We have been using fluorescent substrates, confocal microscopy, and quantitative image analysis to define the transport processes and transporters that contribute to the transepithelial movement of specific organic anions in isolated CP from rat, mouse, and dogfish shark, an evolutionarily ancient vertebrate. The advantage of this imaging approach is that organic anion accumulation in specific tissue compartments can be measured and the effects of inhibitors on substrate accumulation in the cells and in blood vessels can be assessed. This permits conclusions to be drawn with regard to the mechanisms contributing to both apical uptake and basolateral efflux. To date, we have applied this approach to two fluorescent organic anions in mouse, rat, and shark CP: one small, FL [325 kDa; (5, 9, 20)], and the second large, FL-methotrexate (MTX) [960 kDa; (2, 15, 18)]. In the present study, we compare the transport mechanisms in rat and shark CP for an organic anion of intermediate mass, Texas Red (sulforhodamine 101 free acid, 606 Da; TR). The overall goals were to 1) compare the driving forces, specificities, and regulation of the individual transport steps in the two species, and 2) compare these mechanisms of TR transport with those previously found for FL and FL-MTX. In both tissues, we found specific and concentrative transepithelial transport of TR. However, analysis of transport driving forces and specificity indicated species differences in the underlying mechanisms. Moreover, within a species, some of the mechanisms driving transport of FL, TR, and FL-MTX proved to be different, indicating a multiplicity of organic anion transport pathways.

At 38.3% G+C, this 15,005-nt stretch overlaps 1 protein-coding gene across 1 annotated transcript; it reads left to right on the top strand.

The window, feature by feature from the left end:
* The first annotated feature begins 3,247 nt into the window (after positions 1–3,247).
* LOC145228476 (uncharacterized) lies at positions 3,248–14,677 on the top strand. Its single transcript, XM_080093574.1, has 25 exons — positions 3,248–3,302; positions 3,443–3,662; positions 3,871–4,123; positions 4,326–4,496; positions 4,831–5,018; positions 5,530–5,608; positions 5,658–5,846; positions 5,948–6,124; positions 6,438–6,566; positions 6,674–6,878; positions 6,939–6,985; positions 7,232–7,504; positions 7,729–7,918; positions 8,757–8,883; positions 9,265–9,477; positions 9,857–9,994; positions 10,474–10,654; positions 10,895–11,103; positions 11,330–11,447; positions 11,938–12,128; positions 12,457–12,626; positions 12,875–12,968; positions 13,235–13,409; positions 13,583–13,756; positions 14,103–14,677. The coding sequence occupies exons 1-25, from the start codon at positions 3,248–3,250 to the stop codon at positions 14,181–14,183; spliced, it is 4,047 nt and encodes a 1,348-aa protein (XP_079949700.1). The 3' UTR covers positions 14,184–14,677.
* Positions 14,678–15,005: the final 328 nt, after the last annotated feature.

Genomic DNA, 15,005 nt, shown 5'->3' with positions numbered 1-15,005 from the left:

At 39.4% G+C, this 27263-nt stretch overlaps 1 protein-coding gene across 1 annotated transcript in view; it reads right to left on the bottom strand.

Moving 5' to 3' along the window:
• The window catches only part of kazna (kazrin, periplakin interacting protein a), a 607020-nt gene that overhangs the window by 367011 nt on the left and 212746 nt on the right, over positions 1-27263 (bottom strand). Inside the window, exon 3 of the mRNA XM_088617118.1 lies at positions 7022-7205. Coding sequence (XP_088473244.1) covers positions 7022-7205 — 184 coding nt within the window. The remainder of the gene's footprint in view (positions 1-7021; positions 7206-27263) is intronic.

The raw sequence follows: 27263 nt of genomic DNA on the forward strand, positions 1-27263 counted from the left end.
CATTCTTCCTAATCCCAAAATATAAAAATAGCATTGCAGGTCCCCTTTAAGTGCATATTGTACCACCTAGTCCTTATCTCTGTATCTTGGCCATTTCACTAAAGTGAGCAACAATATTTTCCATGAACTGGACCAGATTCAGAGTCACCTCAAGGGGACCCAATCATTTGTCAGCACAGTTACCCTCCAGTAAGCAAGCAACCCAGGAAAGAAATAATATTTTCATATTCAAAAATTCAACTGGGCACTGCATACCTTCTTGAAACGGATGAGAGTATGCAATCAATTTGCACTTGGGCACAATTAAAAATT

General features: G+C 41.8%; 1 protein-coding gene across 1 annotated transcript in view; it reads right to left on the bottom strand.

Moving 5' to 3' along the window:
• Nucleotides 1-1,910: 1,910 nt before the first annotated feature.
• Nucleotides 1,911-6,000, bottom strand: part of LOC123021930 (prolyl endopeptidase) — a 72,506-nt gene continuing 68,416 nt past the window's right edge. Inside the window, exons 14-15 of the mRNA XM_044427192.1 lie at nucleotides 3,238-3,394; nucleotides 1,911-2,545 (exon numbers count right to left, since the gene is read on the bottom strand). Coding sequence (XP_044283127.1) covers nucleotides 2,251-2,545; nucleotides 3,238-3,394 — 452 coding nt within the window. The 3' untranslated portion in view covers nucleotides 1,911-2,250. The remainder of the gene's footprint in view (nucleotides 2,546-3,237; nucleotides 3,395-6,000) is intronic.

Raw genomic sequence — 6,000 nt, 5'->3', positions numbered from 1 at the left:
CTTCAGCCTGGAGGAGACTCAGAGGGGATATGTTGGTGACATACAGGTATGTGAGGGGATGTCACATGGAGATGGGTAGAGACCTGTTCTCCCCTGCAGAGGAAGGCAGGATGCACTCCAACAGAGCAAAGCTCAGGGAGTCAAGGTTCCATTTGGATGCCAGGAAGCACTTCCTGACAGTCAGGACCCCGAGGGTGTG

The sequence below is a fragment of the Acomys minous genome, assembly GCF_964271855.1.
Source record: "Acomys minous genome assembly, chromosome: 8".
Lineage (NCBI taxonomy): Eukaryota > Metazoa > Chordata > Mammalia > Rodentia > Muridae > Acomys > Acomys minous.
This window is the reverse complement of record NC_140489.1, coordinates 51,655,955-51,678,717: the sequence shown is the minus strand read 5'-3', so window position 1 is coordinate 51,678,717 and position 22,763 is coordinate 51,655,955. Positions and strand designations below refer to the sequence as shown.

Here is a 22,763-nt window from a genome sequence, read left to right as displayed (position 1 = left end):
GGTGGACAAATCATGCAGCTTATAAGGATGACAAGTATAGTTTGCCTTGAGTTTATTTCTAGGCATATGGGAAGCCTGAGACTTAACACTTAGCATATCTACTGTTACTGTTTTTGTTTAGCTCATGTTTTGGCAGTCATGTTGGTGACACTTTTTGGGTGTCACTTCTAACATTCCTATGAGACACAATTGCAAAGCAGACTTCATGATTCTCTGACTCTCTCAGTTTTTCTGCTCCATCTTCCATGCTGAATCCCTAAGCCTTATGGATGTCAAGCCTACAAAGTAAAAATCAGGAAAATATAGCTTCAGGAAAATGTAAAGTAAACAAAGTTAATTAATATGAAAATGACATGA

MATERIALS AND METHODS
TR was purchased from Sigma-Aldrich (St. Louis, MO), Mrp1 inhibitor MK571 from Biomol (Plymouth Meeting, PA). Isofluran was purchased from Abbott (Wiesbaden, Germany). All other chemicals were of the highest grade and obtained from commercial sources.
All animal studies were approved by the Animal Care and Use Committees at the Mount Desert Island Biological Laboratory, the University of Heidelberg, and National Institutes of Health/National Institute of Environmental Health Sciences. Adult male and female spiny dogfish sharks (Squalus acanthias) were collected in the vicinity of Mount Desert Island, Maine. Sharks were held in large tanks of flowing sea water for 1–4 days before use. After decapitation, lateral and intravenous CPs were removed using fine forceps, cut into several pieces, and transferred into ice-cold, pregassed (99% O2/1% CO2) elasmobranch Ringer (ER), containing 280 mM NaCl, 6 mM KCl, 4 mM CaCl2, 3 mM MgCl2, 1 mM NaH2PO4, 0.5 mM Na2SO4, 350 mM Urea, 72 mM trimethylamine oxide, 2.5 mM glucose and 8 mM NaHCO3 at pH 7.8.
Adult male Sprague-Dawley rats were obtained from the animal facility of the University of Heidelberg. Animals were anaesthetized with isofluran and killed by cervical dislocation. Lateral CPs from each hemisphere of the brain were isolated using fine forceps. Tissue was immediately transferred to pregassed (95% O2/5% CO2) artificial CSF (aCSF) containing 103 mM NaCl, 4.7 mM KCl, 1.2 mM KH2PO4, 1.2 mM MgSO4 × 7 H2O, 25 mM NaHCO3, 10 mM glucose, 1 mM sodium pyruvate, and 2.5 mM CaCl2 at pH 7.4. Each CP was dissected into two pieces, each to be used for different treatments.